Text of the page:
The long awaited follow up to I am Not Your Babymother is finally here and phew is it good.
To say that I’ve been sitting here with baited breath would be pretty accurate, we have known for a while that Candice Brathwaite was going to be giving us another piece of herself but just how much and just how good it was going to be? That was the question.
Usually I like to start my reviews with a bit of an introduction, maybe tell you about the meat on the bones and then get into the nitty gritty of whether or not I think a title is worth you time, but today is a new day and I just want to go ahead and say it (again) PHEW! It’s good!
I want to put you out of your misery early, yes. Candice has done it again! Sista Sister broken down into 22 lessons and is a culmination of all of the things our author wishes she was told when she was younger and simply put; it’s clever. It feels as though you are having a chat with one of your very good friends, one who knows the right thing to say. Where Candice’s debut book I Am Not Your BabyMother, may have felt, to some, as though it was for those with kids (a sentiment I don’t wholly agree with) this book is for you! Candice speaks openly and sometimes quite painfully about grief and loss, and her belief in putting things out there and manifesting what you want.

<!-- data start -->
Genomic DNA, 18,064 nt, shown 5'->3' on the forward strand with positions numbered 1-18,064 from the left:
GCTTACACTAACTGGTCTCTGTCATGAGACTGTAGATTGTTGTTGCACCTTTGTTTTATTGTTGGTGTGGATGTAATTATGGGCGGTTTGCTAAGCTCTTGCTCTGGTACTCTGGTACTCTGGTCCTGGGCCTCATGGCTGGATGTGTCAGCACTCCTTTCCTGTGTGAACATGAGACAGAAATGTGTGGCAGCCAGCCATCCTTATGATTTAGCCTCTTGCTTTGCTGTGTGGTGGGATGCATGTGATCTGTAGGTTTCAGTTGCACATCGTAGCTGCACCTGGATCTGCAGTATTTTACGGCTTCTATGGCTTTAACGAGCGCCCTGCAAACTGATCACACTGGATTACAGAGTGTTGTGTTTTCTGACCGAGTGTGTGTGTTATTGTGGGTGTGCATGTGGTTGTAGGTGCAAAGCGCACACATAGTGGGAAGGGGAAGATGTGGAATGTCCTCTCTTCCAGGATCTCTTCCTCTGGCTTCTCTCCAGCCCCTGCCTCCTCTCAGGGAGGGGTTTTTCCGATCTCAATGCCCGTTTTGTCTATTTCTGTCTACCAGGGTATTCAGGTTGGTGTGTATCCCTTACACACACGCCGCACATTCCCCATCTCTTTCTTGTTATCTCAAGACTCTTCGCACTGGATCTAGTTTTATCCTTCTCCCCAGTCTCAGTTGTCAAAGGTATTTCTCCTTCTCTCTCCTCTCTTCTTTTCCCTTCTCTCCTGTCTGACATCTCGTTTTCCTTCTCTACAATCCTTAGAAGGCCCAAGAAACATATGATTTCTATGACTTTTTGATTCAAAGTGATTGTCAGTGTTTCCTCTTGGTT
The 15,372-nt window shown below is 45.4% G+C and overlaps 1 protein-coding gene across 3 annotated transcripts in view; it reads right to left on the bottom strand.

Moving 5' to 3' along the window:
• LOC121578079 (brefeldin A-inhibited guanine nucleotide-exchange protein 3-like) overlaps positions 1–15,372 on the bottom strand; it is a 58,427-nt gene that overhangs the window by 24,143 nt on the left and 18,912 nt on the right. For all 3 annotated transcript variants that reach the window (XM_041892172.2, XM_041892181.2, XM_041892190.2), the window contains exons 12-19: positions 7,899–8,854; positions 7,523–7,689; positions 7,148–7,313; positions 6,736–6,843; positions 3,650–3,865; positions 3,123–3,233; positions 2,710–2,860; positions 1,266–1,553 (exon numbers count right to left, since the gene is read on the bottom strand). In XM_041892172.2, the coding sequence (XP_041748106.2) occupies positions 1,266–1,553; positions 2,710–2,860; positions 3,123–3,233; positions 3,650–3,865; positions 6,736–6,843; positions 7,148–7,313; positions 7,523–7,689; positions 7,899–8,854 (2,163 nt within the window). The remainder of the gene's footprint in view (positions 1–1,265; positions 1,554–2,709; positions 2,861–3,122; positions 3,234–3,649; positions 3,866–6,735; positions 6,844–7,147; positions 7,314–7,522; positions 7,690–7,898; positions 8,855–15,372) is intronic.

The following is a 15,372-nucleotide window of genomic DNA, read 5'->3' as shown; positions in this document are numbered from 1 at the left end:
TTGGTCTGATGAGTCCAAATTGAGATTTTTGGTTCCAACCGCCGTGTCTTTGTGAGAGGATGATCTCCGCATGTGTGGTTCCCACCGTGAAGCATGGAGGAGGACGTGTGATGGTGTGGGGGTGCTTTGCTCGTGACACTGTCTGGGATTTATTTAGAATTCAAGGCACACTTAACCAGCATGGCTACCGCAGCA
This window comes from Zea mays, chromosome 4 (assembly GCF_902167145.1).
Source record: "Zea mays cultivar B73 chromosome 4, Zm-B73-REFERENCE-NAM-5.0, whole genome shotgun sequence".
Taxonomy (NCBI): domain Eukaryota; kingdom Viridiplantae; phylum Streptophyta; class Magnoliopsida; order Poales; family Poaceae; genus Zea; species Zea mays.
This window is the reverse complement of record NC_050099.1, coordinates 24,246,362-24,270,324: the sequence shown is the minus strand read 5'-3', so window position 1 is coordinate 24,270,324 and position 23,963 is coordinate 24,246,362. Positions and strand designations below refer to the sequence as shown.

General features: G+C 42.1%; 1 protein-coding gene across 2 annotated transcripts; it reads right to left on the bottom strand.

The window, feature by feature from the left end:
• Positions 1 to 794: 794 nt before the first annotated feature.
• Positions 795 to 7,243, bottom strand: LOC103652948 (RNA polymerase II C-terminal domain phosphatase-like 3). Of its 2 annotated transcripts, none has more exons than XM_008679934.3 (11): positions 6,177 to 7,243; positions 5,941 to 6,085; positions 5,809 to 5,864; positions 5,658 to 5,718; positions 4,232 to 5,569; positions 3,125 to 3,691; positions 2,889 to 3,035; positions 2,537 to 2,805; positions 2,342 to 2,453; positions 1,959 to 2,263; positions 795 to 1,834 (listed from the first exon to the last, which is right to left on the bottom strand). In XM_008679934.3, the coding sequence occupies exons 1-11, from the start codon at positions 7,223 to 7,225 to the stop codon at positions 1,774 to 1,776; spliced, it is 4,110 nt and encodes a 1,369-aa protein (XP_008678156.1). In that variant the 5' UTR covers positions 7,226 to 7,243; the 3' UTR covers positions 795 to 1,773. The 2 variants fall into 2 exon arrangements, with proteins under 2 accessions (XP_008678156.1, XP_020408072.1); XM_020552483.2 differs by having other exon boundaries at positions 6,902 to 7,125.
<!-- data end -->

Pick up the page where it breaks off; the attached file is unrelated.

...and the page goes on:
Candice has a way of writing that makes you feel like you’re simultaneously sitting in her living room whilst being front row at her Ted Talk. Her tone is casual but firm and she speaks from the heart in this new piece of work, I have never really taken to the short essay style of writing but when it is penned by a certain Ms Braithwaite, I’ll take it. This book is at times brutal, with Candice having to check herself quite often. It is this kind of style that sets her apart, in my opinion, from others who make it their life’s work to write memoirs.
This is the type of book that enticed me to get my mini Post-it notes out and mark certain paragraphs and chapters so that when I inevitably revisit it, the gems are easy to find. And there are many, I found the writings on grief the most powerful. When Candice talks about her father, his death and her dealing with that, it was almost like rifling through someones insanely well-written diary and stumbling across the most personal of sentiments.
Candice navigates these chapters so well, for how much she has crammed into this book, it’s impressive. Yes, some of the chapters, notably the one on money vs. the one on manifestation, have the potential to contradict each-other slightly but whose brain doesn’t?
I give this book 4 worms out of 5, and I only keep a worm in my pocket because I just know that Candice has sooo much more to give. I await her next masterpiece with eager eyes.